I’ve never met anyone who doesn’t like watermelon.
Along the Dalmatian coast, that meant being greeted with smiles everywhere. Leaving Ploce, sailing north on our long trip home, we traveled through the islands and sold the bright red fruit to boats and restaurants all along the way. Like Ulysses, that great Adriatic sailor returning home, but with watermelon. The first stop was Peljesac ( Pel-yay-shats), the long peninsula extending the mainland, almost an island except for a small sliver of land.
By this point the students were used to their watch schedule, working the boat, trimming sails, steering and checking bilges when they were on; and sleeping when off watch. We sailed for four hours north up the Peljasac peninsula, tacking out and back in the big channel, making progress up the coast. Our goal was the town of Trpanj on Peljesac. Unfortunately the head winds kept us from entering the harbor, with waves crashing on the town’s pier and our only mooring. We decided to continue on to the tip of the peninsula and anchor there.
The many winds of the Adriatic all have names. Each wind has a personality, with characteristics that one learns to recognize. On this day our wind was Maestral, the great summer wind that blows from the north west. In the morning, we enjoyed the company of Bura, the gusty north east wind coming from the mountains. With Bura we sailed to the small island of Scedro, just a couple kilometers off the southern coast of Hvar.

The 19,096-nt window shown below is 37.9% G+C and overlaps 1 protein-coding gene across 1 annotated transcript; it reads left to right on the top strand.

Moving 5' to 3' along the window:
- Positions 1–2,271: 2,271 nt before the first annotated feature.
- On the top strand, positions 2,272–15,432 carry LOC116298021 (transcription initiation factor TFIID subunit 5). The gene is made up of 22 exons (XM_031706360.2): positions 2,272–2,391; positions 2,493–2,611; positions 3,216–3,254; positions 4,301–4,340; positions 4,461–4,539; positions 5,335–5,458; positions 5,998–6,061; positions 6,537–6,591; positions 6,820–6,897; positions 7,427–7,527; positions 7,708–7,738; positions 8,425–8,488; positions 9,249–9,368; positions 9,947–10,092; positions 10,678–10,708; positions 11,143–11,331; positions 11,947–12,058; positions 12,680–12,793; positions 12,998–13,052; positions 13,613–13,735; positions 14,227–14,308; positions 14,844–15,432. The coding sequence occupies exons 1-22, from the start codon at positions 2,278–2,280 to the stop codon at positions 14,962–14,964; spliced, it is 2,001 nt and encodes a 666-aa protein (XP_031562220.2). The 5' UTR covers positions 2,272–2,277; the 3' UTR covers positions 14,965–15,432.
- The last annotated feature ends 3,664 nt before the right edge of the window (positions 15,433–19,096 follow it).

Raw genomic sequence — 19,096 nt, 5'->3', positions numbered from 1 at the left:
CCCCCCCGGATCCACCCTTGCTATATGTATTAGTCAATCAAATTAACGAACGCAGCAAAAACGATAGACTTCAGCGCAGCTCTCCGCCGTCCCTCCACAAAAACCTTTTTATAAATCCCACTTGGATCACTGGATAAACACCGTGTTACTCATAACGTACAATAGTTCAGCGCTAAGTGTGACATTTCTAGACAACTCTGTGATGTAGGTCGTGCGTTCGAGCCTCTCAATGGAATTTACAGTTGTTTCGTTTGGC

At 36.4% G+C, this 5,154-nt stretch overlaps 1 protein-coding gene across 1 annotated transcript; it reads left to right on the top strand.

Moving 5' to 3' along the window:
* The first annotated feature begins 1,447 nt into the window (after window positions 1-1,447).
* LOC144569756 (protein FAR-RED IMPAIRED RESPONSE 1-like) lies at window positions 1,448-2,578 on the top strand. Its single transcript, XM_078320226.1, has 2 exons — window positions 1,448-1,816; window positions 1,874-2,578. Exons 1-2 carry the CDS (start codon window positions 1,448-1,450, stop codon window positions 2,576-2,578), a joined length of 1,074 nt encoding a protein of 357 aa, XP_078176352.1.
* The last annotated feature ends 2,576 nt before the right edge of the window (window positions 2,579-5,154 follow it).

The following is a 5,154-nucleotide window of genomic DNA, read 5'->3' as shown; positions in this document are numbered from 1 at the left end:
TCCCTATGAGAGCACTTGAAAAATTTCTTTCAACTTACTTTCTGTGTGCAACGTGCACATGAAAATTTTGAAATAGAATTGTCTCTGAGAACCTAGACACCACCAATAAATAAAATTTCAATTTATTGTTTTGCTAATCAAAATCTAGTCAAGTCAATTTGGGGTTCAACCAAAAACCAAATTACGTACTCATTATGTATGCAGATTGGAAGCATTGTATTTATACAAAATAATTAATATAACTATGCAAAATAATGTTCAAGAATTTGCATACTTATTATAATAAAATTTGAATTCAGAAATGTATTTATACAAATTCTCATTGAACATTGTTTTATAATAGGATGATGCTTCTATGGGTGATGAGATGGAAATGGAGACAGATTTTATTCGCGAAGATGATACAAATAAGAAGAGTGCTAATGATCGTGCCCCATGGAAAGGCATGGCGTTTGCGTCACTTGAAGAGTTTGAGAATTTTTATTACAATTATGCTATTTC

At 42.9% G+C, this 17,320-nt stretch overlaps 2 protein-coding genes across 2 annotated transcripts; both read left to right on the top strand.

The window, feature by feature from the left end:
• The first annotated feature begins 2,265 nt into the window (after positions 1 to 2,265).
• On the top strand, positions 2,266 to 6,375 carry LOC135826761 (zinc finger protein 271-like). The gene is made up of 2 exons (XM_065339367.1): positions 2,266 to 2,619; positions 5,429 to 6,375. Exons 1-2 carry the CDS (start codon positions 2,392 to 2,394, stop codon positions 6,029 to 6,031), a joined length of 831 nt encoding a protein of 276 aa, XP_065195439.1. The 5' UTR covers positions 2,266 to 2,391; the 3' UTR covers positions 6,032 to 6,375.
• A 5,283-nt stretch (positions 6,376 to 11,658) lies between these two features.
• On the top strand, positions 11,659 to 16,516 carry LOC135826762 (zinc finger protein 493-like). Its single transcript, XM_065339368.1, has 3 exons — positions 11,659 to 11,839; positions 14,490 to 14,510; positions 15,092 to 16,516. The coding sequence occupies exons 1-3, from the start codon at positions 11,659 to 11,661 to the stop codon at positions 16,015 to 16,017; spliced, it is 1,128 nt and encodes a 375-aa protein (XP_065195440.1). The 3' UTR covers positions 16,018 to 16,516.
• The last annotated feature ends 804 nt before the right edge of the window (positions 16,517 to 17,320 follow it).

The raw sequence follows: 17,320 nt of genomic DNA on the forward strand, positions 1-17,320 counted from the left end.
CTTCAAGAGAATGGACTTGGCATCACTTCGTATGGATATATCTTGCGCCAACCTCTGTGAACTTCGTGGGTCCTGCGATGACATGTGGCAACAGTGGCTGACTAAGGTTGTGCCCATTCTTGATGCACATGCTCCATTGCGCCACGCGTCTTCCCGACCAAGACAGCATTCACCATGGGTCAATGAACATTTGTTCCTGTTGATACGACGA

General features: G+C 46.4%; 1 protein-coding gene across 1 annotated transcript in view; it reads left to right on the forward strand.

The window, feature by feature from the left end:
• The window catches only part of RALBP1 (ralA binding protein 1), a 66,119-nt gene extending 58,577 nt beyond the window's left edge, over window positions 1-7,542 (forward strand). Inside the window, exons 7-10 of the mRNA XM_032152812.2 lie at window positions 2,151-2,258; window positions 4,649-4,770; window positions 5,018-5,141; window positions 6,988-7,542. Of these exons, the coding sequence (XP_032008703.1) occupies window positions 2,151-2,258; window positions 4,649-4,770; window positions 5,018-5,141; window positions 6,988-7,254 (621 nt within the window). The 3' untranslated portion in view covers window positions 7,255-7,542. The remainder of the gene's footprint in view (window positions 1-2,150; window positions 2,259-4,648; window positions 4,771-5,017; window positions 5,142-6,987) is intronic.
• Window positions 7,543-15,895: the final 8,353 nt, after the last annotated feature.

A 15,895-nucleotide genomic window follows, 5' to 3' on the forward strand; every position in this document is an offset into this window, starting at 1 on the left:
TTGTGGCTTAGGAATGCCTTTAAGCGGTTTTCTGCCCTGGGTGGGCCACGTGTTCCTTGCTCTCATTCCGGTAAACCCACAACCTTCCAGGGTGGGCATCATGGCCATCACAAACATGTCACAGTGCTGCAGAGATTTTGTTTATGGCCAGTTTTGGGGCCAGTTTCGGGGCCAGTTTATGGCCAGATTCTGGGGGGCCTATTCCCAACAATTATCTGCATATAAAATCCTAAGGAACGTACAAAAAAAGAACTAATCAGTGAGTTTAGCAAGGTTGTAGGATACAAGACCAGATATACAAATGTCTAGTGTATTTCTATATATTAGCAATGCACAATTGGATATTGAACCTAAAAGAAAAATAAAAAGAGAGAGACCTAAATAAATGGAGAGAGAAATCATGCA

Here we found people eager to buy our watermelons. The students loaded our small pontoon boat with melons, and paddled around the small harbor successfully selling watermelons to delighted sailors around the protected cove. The entrepreneurial students had a lot of fun raising money for their home. The melons went out and the money came back, almost 700 kuna or 100 euro for seven watermelons. Debating later what that might buy for their home, they decided on a new DVD player.
Off we went, with Peljesac and Scedro behind, sailing around Hvar, and by Pakleni, Brac, Solta, island after island, selling watermelon along the way. Our island life could not be greater. The water is crystal blue and refreshing, fish swim all around, and we even tried fresh sea urchin. The sailing, the students now knew well, is lot of hard work, but the payoff is this great enjoyment of life on the sea. The young students, open to it all, were having great fun, the most important outcome of our voyage. From those good times, they will have good stories and memorable experiences for life. As a maritime teacher, that’s how I envisioned the trip, an experience to be remembered forever.
For me, the crew and for them, watermelon will never be the same.